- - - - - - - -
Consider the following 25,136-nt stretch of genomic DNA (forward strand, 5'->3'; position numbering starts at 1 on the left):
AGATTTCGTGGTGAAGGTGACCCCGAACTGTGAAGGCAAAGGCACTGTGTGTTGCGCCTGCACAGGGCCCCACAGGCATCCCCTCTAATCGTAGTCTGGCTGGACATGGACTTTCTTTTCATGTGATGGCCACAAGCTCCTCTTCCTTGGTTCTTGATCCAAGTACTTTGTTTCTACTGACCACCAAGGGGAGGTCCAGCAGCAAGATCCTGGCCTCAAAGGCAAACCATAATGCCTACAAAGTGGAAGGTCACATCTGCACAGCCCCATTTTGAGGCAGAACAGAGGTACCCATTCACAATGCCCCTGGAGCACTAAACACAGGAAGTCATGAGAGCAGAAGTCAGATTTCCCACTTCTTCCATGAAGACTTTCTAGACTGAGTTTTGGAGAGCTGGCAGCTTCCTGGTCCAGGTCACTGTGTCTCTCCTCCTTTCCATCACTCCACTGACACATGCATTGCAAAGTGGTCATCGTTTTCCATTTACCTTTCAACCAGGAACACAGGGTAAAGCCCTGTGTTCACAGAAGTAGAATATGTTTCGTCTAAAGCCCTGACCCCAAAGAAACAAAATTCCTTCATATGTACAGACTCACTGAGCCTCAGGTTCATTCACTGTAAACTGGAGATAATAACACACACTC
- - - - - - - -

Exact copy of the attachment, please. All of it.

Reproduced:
Consider the following 25,136-nt stretch of genomic DNA (forward strand, 5'->3'; position numbering starts at 1 on the left):
AGATTTCGTGGTGAAGGTGACCCCGAACTGTGAAGGCAAAGGCACTGTGTGTTGCGCCTGCACAGGGCCCCACAGGCATCCCCTCTAATCGTAGTCTGGCTGGACATGGACTTTCTTTTCATGTGATGGCCACAAGCTCCTCTTCCTTGGTTCTTGATCCAAGTACTTTGTTTCTACTGACCACCAAGGGGAGGTCCAGCAGCAAGATCCTGGCCTCAAAGGCAAACCATAATGCCTACAAAGTGGAAGGTCACATCTGCACAGCCCCATTTTGAGGCAGAACAGAGGTACCCATTCACAATGCCCCTGGAGCACTAAACACAGGAAGTCATGAGAGCAGAAGTCAGATTTCCCACTTCTTCCATGAAGACTTTCTAGACTGAGTTTTGGAGAGCTGGCAGCTTCCTGGTCCAGGTCACTGTGTCTCTCCTCCTTTCCATCACTCCACTGACACATGCATTGCAAAGTGGTCATCGTTTTCCATTTACCTTTCAACCAGGAACACAGGGTAAAGCCCTGTGTTCACAGAAGTAGAATATGTTTCGTCTAAAGCCCTGACCCCAAAGAAACAAAATTCCTTCATATGTACAGACTCACTGAGCCTCAGGTTCATTCACTGTAAACTGGAGATAATAACACACACTC